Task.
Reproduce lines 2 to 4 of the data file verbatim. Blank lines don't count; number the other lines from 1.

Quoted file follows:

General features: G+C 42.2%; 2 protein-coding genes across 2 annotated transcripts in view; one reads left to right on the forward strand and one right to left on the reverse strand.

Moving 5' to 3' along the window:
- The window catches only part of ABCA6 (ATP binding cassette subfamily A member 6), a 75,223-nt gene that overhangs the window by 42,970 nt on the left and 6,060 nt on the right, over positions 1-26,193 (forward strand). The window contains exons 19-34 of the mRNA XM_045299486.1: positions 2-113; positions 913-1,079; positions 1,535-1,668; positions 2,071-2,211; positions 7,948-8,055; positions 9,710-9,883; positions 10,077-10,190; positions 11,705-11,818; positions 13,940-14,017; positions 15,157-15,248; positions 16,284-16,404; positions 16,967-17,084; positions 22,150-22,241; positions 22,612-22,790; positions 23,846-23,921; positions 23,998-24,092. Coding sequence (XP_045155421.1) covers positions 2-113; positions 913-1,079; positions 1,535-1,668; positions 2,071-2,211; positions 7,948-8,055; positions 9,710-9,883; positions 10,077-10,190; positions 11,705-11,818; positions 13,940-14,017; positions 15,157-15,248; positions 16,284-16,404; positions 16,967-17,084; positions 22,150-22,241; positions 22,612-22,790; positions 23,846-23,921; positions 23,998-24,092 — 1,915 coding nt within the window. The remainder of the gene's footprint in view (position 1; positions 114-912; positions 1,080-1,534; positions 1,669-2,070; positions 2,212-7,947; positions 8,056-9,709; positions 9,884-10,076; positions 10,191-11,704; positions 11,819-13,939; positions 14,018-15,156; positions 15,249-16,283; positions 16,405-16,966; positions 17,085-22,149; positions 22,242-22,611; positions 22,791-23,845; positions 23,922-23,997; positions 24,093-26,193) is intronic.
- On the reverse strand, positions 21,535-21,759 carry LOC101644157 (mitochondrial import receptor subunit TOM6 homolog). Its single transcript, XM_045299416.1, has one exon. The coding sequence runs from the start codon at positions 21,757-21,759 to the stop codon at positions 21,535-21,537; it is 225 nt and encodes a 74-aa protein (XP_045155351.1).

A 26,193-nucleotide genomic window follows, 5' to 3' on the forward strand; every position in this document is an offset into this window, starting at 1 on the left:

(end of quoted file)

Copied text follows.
Moving 5' to 3' along the window:
- The window catches only part of ABCA6 (ATP binding cassette subfamily A member 6), a 75,223-nt gene that overhangs the window by 42,970 nt on the left and 6,060 nt on the right, over positions 1-26,193 (forward strand). The window contains exons 19-34 of the mRNA XM_045299486.1: positions 2-113; positions 913-1,079; positions 1,535-1,668; positions 2,071-2,211; positions 7,948-8,055; positions 9,710-9,883; positions 10,077-10,190; positions 11,705-11,818; positions 13,940-14,017; positions 15,157-15,248; positions 16,284-16,404; positions 16,967-17,084; positions 22,150-22,241; positions 22,612-22,790; positions 23,846-23,921; positions 23,998-24,092. Coding sequence (XP_045155421.1) covers positions 2-113; positions 913-1,079; positions 1,535-1,668; positions 2,071-2,211; positions 7,948-8,055; positions 9,710-9,883; positions 10,077-10,190; positions 11,705-11,818; positions 13,940-14,017; positions 15,157-15,248; positions 16,284-16,404; positions 16,967-17,084; positions 22,150-22,241; positions 22,612-22,790; positions 23,846-23,921; positions 23,998-24,092 — 1,915 coding nt within the window. The remainder of the gene's footprint in view (position 1; positions 114-912; positions 1,080-1,534; positions 1,669-2,070; positions 2,212-7,947; positions 8,056-9,709; positions 9,884-10,076; positions 10,191-11,704; positions 11,819-13,939; positions 14,018-15,156; positions 15,249-16,283; positions 16,405-16,966; positions 17,085-22,149; positions 22,242-22,611; positions 22,791-23,845; positions 23,922-23,997; positions 24,093-26,193) is intronic.
- On the reverse strand, positions 21,535-21,759 carry LOC101644157 (mitochondrial import receptor subunit TOM6 homolog). Its single transcript, XM_045299416.1, has one exon. The coding sequence runs from the start codon at positions 21,757-21,759 to the stop codon at positions 21,535-21,537; it is 225 nt and encodes a 74-aa protein (XP_045155351.1).